Shirtmaking: Pocket and Pocket Flap Templates

Here’s a quick post on sewing the pockets, including making pocket templates, for the Granville Shirt! This is the fabric I chose:

granville fabric - printed voile

It’s a beachy, summery printed cotton voile. It’s from Spool of Thread, bought last summer, with the intention to make a shirt for the summer. At least I’m ready for this summer instead! I made this shirt a little while back, around the release of the Granville pattern.

Since I skipped the pockets back when I made my Liberty Granville Shirt, I thought I’d talk about the pockets on this version. I plan to make many of these shirts, so I spent a little extra time making pocket templates for this pattern.

Here’s how to make pocket templates

First, trace off the pocket piece on a piece of card stock. I like to use old file folders, they’re a good weight, plus I like to reuse things around here. Draw in the seam allowances.

pocket template 1

Cut out the template along the seam allowance lines.

pocket template 2

Here’s how to use them

Now, what is this for? It’s a great tool for pressing your pocket. Wrap the edges around the template and press. This will also ensure that both pockets are exactly the same!

pocket template 3

What I liked was the chance to get the bottom corner in the right spot, with the seam allowances tucked evenly on both sides of the point. Normally I’d press one side of the bottom edge, then the other. Try this on your pockets to see what I mean – the template helps!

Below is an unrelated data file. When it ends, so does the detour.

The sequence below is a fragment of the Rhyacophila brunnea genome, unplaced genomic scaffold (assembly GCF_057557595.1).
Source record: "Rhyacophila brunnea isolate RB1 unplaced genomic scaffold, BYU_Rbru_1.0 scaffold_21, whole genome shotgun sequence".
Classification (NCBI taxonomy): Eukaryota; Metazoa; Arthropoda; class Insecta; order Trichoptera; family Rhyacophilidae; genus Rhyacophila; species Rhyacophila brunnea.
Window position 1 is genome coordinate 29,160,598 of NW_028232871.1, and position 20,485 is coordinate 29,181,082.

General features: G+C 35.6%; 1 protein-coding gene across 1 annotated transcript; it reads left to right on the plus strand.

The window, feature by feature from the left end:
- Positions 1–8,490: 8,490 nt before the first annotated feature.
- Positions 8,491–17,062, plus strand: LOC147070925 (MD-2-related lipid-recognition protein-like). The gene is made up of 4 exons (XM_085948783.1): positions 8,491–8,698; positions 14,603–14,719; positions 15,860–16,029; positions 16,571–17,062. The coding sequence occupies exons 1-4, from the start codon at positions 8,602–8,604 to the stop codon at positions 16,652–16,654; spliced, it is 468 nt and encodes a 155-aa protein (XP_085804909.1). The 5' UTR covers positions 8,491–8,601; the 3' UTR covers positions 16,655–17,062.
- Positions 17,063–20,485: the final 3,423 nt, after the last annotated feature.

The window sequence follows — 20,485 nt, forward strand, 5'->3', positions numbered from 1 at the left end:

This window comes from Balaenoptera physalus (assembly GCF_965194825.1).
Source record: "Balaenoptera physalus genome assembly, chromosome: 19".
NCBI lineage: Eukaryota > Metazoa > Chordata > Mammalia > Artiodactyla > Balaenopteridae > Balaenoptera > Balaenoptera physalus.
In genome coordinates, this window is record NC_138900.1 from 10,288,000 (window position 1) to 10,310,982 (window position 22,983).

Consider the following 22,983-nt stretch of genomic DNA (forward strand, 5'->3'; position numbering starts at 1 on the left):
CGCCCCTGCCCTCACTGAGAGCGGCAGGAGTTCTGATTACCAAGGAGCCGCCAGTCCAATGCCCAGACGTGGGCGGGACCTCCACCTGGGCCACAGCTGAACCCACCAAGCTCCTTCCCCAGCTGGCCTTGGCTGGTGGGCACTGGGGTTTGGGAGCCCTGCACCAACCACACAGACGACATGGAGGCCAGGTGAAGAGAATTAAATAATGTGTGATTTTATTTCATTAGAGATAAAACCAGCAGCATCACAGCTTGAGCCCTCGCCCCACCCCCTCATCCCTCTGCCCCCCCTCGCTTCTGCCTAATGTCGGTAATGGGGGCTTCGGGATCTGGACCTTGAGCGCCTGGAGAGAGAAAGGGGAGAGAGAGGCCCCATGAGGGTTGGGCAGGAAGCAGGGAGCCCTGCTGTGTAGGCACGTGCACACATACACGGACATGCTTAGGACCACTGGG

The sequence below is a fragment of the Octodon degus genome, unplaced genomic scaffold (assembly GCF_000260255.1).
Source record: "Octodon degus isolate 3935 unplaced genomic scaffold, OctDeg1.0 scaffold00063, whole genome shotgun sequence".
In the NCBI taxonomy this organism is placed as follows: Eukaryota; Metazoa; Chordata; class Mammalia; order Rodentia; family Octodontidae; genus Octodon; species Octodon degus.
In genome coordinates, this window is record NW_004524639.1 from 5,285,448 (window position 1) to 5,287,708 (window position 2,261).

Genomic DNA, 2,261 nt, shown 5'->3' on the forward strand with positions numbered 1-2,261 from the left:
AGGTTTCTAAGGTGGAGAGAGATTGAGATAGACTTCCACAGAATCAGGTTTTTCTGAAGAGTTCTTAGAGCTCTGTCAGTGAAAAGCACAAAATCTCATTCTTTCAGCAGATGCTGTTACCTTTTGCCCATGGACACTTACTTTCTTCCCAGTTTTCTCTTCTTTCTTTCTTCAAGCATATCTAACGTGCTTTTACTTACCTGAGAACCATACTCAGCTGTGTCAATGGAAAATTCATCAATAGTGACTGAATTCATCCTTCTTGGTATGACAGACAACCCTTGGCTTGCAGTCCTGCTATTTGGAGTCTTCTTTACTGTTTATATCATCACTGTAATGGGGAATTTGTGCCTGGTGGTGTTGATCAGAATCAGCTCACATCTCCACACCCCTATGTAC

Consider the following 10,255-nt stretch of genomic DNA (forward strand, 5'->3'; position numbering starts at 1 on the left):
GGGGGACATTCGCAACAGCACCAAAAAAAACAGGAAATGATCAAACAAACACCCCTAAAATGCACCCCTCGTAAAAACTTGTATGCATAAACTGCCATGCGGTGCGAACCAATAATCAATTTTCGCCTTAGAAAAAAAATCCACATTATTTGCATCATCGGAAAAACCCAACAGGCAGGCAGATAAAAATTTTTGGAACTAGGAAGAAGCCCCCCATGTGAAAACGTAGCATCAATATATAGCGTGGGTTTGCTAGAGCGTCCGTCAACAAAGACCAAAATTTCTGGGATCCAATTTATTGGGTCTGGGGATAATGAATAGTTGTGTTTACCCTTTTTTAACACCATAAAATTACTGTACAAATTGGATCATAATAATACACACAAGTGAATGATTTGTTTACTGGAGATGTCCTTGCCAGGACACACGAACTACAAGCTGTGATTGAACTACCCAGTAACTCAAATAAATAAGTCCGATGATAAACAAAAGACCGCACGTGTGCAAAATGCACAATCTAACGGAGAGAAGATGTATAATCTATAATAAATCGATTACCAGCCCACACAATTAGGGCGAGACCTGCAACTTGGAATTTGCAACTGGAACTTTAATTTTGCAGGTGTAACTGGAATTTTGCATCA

pocket template 5

Nice, square pockets.

pocket template 4

Ok, what else can you use a template for? Make one for the pocket flap!

pocket template 6

Same as the pocket template, trace off the pattern piece and remove the seam allowances. For the pocket flap, leave the seam allowances along the top edge.

I used this template to trace the stitching line on the pocket flap. This ensures that the pocket flap is the right size, and also ensures that the left and right flaps are identical. I find this more accurate than sewing a 5/8″ (1.5cm) seam allowance because what if the cutting isn’t perfect? This makes the finished flap exactly the right dimensions.

pocket template 7

This is especially helpful on my Bernina without any seam guides. (I did add a seam guide later.)

pocket template 8

Here is the finished pocket!

pocket template 9

And here are a few quick shots of the finished shirt.

pastel voile granville shirt

Close-up of the finished pockets:

pastel voile granville shirt-2

Looks pretty even!
pastel voile granville shirt-3

What do you think: is it worth the time making a pocket template? I’d say it is most useful if you plan to use the same pattern several times, if you need to make two identical pockets, or if the pocket is unusually shaped.

ps. Check out all our posts on shirtmaking here!

, , , , ,

15 Responses to Shirtmaking: Pocket and Pocket Flap Templates

  1. Sonia June 29, 2015 at 7:27 am #

    Love that! I think that would be quicker once the template is made, not to mention neater. I’ve made a white oakridge, and have made the same alterations to the Granville shirt pattern, but not quite brave enough to tackle making the collar yet. But those pockets are really nice…(and the fabrics lovely)

  2. Violeta June 29, 2015 at 8:06 am #

    A great tip! I just finished making a Granville shirt, but I decided not to put a pocket on this one because the fabric is so thin (silk). I thought maybe the pockets may pull the fabric down. I’ll choose a different kind of fabric next time and will add pockets!